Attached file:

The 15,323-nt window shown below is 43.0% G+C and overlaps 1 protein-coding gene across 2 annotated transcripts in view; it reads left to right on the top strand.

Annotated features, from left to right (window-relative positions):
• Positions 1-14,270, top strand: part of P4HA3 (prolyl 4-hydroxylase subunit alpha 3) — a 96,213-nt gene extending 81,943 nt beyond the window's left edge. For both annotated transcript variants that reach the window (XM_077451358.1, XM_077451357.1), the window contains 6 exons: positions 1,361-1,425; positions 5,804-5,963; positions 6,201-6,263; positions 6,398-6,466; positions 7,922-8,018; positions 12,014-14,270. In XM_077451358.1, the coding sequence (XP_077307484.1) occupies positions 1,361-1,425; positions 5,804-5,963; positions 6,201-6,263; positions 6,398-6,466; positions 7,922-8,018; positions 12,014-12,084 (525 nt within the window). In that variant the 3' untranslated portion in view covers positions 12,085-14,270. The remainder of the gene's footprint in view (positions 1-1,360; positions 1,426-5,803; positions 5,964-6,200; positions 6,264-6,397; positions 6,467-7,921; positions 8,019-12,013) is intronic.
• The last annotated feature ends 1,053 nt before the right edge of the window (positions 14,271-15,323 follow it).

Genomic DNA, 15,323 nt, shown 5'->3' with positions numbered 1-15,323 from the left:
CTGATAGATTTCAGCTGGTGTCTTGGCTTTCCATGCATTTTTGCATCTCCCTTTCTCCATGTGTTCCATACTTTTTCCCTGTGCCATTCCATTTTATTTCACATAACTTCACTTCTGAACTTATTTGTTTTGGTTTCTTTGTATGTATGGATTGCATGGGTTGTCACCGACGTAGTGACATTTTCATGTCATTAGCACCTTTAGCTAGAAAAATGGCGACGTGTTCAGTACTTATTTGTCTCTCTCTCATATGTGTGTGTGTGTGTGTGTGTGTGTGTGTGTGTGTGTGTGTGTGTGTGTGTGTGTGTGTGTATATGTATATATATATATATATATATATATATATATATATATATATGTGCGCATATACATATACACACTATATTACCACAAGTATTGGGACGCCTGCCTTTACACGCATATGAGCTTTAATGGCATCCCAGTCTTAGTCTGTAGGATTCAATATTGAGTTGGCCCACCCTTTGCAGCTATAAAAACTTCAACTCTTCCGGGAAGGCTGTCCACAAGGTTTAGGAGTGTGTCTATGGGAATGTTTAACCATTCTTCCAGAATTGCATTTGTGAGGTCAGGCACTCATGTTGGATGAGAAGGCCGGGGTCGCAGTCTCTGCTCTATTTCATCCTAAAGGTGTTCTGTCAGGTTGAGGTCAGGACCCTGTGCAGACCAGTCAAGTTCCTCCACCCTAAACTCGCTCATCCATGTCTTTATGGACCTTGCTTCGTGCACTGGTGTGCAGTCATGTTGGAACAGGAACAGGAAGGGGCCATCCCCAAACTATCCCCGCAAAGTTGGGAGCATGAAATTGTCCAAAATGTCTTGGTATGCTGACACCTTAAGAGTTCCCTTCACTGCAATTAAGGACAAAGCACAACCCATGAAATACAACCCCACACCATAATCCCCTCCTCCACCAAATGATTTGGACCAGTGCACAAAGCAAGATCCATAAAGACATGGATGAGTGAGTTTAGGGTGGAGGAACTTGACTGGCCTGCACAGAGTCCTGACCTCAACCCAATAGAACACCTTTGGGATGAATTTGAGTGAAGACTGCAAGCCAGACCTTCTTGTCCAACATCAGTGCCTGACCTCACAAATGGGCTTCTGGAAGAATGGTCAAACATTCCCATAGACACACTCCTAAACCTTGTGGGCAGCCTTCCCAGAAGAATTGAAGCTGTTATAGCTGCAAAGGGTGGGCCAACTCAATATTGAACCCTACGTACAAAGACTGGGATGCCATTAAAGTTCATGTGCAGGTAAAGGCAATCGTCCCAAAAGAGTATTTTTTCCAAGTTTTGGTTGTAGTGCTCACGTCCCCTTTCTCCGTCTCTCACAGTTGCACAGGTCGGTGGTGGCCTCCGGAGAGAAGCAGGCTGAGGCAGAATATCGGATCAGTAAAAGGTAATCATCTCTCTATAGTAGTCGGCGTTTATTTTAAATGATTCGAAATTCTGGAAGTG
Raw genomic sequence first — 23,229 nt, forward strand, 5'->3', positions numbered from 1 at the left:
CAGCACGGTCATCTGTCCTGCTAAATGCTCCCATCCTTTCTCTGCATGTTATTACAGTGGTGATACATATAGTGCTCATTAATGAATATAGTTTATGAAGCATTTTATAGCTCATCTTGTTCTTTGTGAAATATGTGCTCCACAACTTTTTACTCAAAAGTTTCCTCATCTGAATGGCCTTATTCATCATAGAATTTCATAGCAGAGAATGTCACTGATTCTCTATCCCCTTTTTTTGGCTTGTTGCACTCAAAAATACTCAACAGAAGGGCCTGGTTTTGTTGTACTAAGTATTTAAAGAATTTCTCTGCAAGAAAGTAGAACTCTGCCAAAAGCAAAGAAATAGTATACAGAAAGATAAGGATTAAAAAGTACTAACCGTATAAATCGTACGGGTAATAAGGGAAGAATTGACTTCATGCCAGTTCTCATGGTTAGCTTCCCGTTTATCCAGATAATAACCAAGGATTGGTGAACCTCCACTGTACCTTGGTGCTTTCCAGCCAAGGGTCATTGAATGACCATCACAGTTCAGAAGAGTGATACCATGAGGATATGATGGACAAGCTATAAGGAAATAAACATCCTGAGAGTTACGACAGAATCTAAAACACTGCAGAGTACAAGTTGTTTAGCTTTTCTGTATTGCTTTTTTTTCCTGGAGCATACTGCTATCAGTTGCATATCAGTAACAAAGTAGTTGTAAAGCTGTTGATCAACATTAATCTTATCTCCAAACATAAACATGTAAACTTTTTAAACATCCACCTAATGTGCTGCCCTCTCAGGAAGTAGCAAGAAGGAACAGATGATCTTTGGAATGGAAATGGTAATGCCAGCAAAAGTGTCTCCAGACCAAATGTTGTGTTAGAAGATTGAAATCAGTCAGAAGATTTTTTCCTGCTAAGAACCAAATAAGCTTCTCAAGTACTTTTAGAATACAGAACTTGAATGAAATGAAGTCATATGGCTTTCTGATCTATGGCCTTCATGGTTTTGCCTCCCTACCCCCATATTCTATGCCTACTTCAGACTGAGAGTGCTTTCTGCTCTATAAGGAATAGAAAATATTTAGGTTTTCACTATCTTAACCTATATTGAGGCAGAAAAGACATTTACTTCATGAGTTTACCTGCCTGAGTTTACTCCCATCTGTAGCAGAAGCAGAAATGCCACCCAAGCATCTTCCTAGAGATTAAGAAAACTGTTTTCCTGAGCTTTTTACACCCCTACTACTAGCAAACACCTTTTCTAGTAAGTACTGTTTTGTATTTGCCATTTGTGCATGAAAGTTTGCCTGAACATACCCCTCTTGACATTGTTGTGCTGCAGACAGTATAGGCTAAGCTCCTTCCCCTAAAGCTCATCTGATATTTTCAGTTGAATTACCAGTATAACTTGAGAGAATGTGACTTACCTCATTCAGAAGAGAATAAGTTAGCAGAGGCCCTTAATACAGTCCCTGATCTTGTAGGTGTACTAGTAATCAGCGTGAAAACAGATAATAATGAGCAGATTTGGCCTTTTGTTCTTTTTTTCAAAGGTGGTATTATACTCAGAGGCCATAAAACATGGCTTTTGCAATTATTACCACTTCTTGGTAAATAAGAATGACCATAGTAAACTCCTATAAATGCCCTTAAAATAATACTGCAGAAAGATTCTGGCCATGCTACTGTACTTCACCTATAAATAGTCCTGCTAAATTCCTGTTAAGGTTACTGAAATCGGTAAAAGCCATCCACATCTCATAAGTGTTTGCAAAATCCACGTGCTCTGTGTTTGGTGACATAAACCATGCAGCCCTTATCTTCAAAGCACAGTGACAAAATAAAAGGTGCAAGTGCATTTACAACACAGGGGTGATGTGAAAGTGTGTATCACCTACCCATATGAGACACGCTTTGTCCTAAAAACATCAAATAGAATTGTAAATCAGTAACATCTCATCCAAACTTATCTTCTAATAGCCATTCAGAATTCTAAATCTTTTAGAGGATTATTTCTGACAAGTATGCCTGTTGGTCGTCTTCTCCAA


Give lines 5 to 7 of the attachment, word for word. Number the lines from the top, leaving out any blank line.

Genomic DNA, 15,323 nt, shown 5'->3' with positions numbered 1-15,323 from the left:
CTGATAGATTTCAGCTGGTGTCTTGGCTTTCCATGCATTTTTGCATCTCCCTTTCTCCATGTGTTCCATACTTTTTCCCTGTGCCATTCCATTTTATTTCACATAACTTCACTTCTGAACTTATTTGTTTTGGTTTCTTTGTATGTATGGATTGCATGGGTTGTCACCGACGTAGTGACATTTTCATGTCATTAGCACCTTTAGCTAGAAAAATGGCGACGTGTTCAGTACTTATTTGTCTCTCTCTCATATGTGTGTGTGTGTGTGTGTGTGTGTGTGTGTGTGTGTGTGTGTGTGTGTGTGTGTGTGTGTATATGTATATATATATATATATATATATATATATATATATATATATGTGCGCATATACATATACACACTATATTACCACAAGTATTGGGACGCCTGCCTTTACACGCATATGAGCTTTAATGGCATCCCAGTCTTAGTCTGTAGGATTCAATATTGAGTTGGCCCACCCTTTGCAGCTATAAAAACTTCAACTCTTCCGGGAAGGCTGTCCACAAGGTTTAGGAGTGTGTCTATGGGAATGTTTAACCATTCTTCCAGAATTGCATTTGTGAGGTCAGGCACTCATGTTGGATGAGAAGGCCGGGGTCGCAGTCTCTGCTCTATTTCATCCTAAAGGTGTTCTGTCAGGTTGAGGTCAGGACCCTGTGCAGACCAGTCAAGTTCCTCCACCCTAAACTCGCTCATCCATGTCTTTATGGACCTTGCTTCGTGCACTGGTGTGCAGTCATGTTGGAACAGGAACAGGAAGGGGCCATCCCCAAACTATCCCCGCAAAGTTGGGAGCATGAAATTGTCCAAAATGTCTTGGTATGCTGACACCTTAAGAGTTCCCTTCACTGCAATTAAGGACAAAGCACAACCCATGAAATACAACCCCACACCATAATCCCCTCCTCCACCAAATGATTTGGACCAGTGCACAAAGCAAGATCCATAAAGACATGGATGAGTGAGTTTAGGGTGGAGGAACTTGACTGGCCTGCACAGAGTCCTGACCTCAACCCAATAGAACACCTTTGGGATGAATTTGAGTGAAGACTGCAAGCCAGACCTTCTTGTCCAACATCAGTGCCTGACCTCACAAATGGGCTTCTGGAAGAATGGTCAAACATTCCCATAGACACACTCCTAAACCTTGTGGGCAGCCTTCCCAGAAGAATTGAAGCTGTTATAGCTGCAAAGGGTGGGCCAACTCAATATTGAACCCTACGTACAAAGACTGGGATGCCATTAAAGTTCATGTGCAGGTAAAGGCAATCGTCCCAAAAGAGTATTTTTTCCAAGTTTTGGTTGTAGTGCTCACGTCCCCTTTCTCCGTCTCTCACAGTTGCACAGGTCGGTGGTGGCCTCCGGAGAGAAGCAGGCTGAGGCAGAATATCGGATCAGTAAAAGGTAATCATCTCTCTATAGTAGTCGGCGTTTATTTTAAATGATTCGAAATTCTGGAAGTG
Raw genomic sequence first — 23,229 nt, forward strand, 5'->3', positions numbered from 1 at the left: